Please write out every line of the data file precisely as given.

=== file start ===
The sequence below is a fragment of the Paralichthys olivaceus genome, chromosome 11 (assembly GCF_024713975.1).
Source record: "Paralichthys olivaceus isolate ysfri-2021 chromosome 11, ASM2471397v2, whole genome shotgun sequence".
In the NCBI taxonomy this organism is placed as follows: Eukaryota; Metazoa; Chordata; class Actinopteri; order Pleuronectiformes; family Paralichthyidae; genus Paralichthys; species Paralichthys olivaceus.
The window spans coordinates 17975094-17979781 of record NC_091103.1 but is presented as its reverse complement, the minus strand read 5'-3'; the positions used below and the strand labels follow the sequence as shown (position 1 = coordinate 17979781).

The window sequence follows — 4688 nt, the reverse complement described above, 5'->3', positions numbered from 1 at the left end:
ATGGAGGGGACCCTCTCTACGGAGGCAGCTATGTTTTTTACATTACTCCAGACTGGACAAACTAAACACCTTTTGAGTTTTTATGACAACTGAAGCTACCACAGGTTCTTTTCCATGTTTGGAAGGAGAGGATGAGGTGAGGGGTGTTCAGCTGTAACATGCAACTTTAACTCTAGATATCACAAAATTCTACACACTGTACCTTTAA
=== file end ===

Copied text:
The sequence below is a fragment of the Paralichthys olivaceus genome, chromosome 11 (assembly GCF_024713975.1).
Source record: "Paralichthys olivaceus isolate ysfri-2021 chromosome 11, ASM2471397v2, whole genome shotgun sequence".
In the NCBI taxonomy this organism is placed as follows: Eukaryota; Metazoa; Chordata; class Actinopteri; order Pleuronectiformes; family Paralichthyidae; genus Paralichthys; species Paralichthys olivaceus.
The window spans coordinates 17975094-17979781 of record NC_091103.1 but is presented as its reverse complement, the minus strand read 5'-3'; the positions used below and the strand labels follow the sequence as shown (position 1 = coordinate 17979781).

The window sequence follows — 4688 nt, the reverse complement described above, 5'->3', positions numbered from 1 at the left end:
ATGGAGGGGACCCTCTCTACGGAGGCAGCTATGTTTTTTACATTACTCCAGACTGGACAAACTAAACACCTTTTGAGTTTTTATGACAACTGAAGCTACCACAGGTTCTTTTCCATGTTTGGAAGGAGAGGATGAGGTGAGGGGTGTTCAGCTGTAACATGCAACTTTAACTCTAGATATCACAAAATTCTACACACTGTACCTTTAA